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Ultrasonography versus CT for Suspected Nephrolithiasis

Michael Macias

By Matthew O'Connor

By Matthew O'Connor

In an oft-cited article from 1998 in the Journal of Clinical Urology, unenhanced helical CT began to be called the new gold-standard imaging modality in the diagnosis of nephrolithiasis.  This study primarily evaluated the sensitivity and specificity of CT as compared with IVP, did not include ultrasonography, and did not evaluate potential harm.  Over time, we have come to realize the risk associated with CT (particularly with multiple CT scans), with estimates of around 2% of all new cancers in the U.S. (some 29,000 cases) caused by these imaging studies.

Meanwhile, we are also learning more about the capabilities of ultrasound as a diagnostic tool.  A recent study compares CT with ultrasonography as the initial imaging modality in suspected nephrolithiasis, focusing on high-risk diagnoses, radiation exposure, and adverse events in addition to sensitivity and specificity.  With over 70 million CT scans performed each year, and the comparative safety and cost-effectiveness of ultrasound, it would seem that there's ample opportunity to improve outcomes, reduce unnecessary risk, and save money.  And we are so coming to love our ultrasounds, are we not?  Anyway, let’s get down to brass tacks.

Now onto the study

Smith-Bindman, Aubin, et al, "Ultrasonography versus Computed Tomography for Suspected Nephrolithiasis," NEJM, 371;12, Sep. 18, 2014.


Study Design: Multi-center, randomized comparative trial.  (15 academic centers, 4 of which were safety-net hospitals)

Population: 2759 patients who presented between October 2011 and February 2013 with abdominal or flank pain in whom the treating physicians sought imaging to rule in or out nephrolithiasis.  

Intervention Protocol: Assignment to one of three imaging modalities: point-of-care ultrasonography by EM physician, radiology ultrasonography, or CT.  Intention-to-treat was followed, and any further imaging or intervention was left to the discretion of the treating physicians.

Outcome Measures:

    -Primary: High-risk diagnosis with complication, and radiation exposure, measured over the entire course of the patients' care.

    -Secondary: Serious adverse events, related serious adverse events, length of stay, return ed visits, hospital admission, pain score, and sensitivity/sensitivity for diagnosis.

Results: After 30 days, the primary groups showed no significant difference amongst themselves in terms of the high-risk diagnoses listed.  Readmission rates, adverse events, and pain scores likewise showed no statistically significant differences between the three groups, while point-of-care ultrasonography showed statistically significantly lower radiation exposure and marginally lower cost (~$25 per patient).


Primary & Secondary Outcomes 


Interpretation: Ultrasonography seems to have comparable patient outcomes and reduced radiation exposure when compared with CT as the initial imaging modality utilized in the diagnosis of nephrolithiasis.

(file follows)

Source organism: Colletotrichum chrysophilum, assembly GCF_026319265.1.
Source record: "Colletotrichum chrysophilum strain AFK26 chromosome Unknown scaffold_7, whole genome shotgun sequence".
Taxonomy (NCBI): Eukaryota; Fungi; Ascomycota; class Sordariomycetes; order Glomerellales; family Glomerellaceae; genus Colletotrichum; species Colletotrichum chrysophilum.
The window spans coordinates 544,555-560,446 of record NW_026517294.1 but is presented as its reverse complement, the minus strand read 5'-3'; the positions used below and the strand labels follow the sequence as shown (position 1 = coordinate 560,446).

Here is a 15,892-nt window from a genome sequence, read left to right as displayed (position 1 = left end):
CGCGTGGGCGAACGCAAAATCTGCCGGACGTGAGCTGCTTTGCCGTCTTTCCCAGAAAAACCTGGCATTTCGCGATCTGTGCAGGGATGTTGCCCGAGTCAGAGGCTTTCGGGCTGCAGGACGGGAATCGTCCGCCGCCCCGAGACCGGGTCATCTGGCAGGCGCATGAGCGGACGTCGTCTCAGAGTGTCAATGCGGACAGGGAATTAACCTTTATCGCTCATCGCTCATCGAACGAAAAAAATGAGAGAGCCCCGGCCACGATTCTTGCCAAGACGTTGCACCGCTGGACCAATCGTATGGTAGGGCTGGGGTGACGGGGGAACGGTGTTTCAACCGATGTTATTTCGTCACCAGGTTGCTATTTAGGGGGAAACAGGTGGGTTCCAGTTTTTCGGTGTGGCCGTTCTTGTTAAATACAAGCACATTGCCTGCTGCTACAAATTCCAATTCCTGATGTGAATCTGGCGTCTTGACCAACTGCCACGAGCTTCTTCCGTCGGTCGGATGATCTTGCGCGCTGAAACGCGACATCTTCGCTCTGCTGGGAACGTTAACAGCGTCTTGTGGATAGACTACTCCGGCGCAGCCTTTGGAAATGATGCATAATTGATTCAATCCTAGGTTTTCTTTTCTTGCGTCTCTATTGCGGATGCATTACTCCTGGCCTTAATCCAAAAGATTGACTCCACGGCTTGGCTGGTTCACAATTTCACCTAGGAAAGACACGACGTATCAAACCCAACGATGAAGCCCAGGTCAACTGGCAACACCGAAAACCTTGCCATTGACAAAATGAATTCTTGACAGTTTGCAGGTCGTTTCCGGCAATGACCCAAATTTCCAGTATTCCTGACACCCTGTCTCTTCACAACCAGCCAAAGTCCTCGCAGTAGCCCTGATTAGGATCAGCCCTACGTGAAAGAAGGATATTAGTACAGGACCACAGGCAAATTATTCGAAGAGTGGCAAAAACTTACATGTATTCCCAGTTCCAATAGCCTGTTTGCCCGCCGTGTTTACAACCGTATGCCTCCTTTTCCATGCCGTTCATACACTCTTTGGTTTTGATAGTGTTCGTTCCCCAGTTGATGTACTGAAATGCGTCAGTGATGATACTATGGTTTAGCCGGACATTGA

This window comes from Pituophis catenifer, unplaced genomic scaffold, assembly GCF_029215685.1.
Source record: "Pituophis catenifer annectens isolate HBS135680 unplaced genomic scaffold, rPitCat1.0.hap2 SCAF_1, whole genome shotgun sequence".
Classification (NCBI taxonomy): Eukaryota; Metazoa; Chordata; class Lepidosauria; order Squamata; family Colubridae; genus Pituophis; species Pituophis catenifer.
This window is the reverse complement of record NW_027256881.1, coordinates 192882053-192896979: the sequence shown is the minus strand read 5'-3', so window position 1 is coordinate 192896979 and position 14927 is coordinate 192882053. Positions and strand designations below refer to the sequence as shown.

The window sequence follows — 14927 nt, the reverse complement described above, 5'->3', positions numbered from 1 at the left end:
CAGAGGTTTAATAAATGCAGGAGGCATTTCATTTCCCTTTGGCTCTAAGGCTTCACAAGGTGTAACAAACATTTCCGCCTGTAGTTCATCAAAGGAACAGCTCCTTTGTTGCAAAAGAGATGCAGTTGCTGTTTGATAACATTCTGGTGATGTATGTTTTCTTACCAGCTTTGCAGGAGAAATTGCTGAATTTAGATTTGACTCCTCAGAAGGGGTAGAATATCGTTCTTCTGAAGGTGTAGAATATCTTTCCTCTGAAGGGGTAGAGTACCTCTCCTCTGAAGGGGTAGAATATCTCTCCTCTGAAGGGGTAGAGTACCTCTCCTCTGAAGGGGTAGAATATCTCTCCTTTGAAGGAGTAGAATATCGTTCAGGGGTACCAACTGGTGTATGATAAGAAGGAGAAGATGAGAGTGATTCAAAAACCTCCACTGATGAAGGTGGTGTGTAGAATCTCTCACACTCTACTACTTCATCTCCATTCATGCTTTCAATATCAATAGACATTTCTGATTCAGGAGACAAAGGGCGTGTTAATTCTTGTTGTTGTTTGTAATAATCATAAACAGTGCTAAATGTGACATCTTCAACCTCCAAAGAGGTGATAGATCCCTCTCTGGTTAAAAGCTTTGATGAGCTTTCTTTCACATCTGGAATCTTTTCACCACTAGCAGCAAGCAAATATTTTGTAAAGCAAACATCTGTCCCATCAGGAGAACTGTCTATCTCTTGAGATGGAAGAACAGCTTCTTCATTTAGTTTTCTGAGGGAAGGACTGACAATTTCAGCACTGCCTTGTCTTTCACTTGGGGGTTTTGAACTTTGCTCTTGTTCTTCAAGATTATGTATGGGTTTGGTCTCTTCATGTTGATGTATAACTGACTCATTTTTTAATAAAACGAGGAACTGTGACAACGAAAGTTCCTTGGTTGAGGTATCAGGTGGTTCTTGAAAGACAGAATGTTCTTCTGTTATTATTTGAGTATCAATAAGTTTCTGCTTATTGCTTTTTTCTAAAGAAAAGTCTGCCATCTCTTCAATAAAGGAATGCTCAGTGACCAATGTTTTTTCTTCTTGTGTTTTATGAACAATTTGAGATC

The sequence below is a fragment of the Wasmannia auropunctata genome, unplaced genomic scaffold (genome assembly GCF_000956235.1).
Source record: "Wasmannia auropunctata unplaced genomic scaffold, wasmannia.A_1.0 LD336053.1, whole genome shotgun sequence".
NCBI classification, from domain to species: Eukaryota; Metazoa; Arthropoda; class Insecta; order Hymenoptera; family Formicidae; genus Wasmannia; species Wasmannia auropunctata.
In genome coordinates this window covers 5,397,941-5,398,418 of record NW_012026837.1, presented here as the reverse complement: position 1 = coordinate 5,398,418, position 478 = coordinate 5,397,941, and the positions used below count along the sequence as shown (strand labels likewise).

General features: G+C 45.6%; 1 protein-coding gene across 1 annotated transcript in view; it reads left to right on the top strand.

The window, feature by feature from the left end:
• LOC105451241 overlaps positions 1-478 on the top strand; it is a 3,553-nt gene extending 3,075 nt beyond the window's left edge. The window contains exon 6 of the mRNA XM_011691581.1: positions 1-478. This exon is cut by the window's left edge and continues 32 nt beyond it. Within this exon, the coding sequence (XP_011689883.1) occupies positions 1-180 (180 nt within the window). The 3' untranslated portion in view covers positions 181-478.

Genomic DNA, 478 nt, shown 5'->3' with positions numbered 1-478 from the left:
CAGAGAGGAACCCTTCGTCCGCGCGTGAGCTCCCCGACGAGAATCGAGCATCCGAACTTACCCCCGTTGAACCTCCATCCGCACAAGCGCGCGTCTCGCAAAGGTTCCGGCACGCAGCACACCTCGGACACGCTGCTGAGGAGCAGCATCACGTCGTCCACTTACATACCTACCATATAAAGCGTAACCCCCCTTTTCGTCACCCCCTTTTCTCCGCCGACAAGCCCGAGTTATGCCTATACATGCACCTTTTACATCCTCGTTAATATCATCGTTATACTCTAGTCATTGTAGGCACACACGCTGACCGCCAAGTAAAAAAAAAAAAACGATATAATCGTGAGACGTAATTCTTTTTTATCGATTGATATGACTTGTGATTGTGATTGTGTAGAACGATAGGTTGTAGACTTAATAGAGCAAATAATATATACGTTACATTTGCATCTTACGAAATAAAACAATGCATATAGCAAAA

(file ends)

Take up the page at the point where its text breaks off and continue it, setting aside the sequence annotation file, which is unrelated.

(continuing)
The patient population is well-described and the groups are comparable.  The adverse outcomes were pre-defined and are described clearly.  Less well-defined is "diagnostic accuracy."  This seems to take into account the fact that some 40% of patients randomized to initial point-of-care ultrasound went on to get a CT (27% in the radiology-ultrasound group), while the raw sensitivity of point-of-care ultrasound was lowest (54%, vs 57% for radiology & 88% for CT), and specificity higher than CT (71% vs 73% vs 58% respectively).  This may suggest US as a better rule-in, and perhaps the best go-to test if nephrolithiasis is strongly suspected.

    The 1998 study took into account high-risk diagnoses ,other than nephrolithiasis, made using helical CT, and this is cited as a strong advantage over ultrasound for initial evaluation. This new study directly addresses this, with "high-risk diagnoses with potential complications" as a primary outcome along with radiation exposure and total costs.  Maybe closer to our bottom line, rates of adverse events in general were comparable between groups.  

One shortcoming is that the rate of high-risk diagnoses with complications was small--12 total out of the 2700 randomized.  There is a possibility that this study is underpowered to detect a difference among these groups with regards to this outcome, leaving us with an unknown number needed to harm.  Likewise, we still do not have good data on how dangerous an extra 7mSv per patient turns out to be over many thousands of scans.  Nevertheless, this study may provide some of the best evidence yet that ED US over CT in suspected nephrolithiasis may be not only an acceptable, but the more responsible choice.


-Smith-Bindman, Aubin, et al, "Ultrasonography versus Computed Tomography for Suspected Nephrolithiasis," NEJM,371;12, Sep. 18, 2014.

-Miller, Nicole; Lingeman, James; "Management of Kidney Stones," BMJ. 2007;334:468-Redberg, Smith-Bindman, "We Are Giving Ourselves Cancer," _r=0, New York Times, Opinion, Jan. 30, 2014.

-Schottenfeld, David; "Current Perspective on the Global and Unites States Cancer     Burden Attributable to Lifestyle and Environmental Risk Factors," Annual         Review of Public Health, Vol. 34, pgs 97-117, 2013

-Teichman, Joel, "Acute Renal Colic from Ureteral Calculus," NEJM                 2004;350:684-693, Feb 12, 2004

-Viewweg, Teh, et. al, "Unenhanced helical Computerized Tomography for the         Evalutation of Patients with Acute Flank Pain," The Journal of Urology, Sep.        1998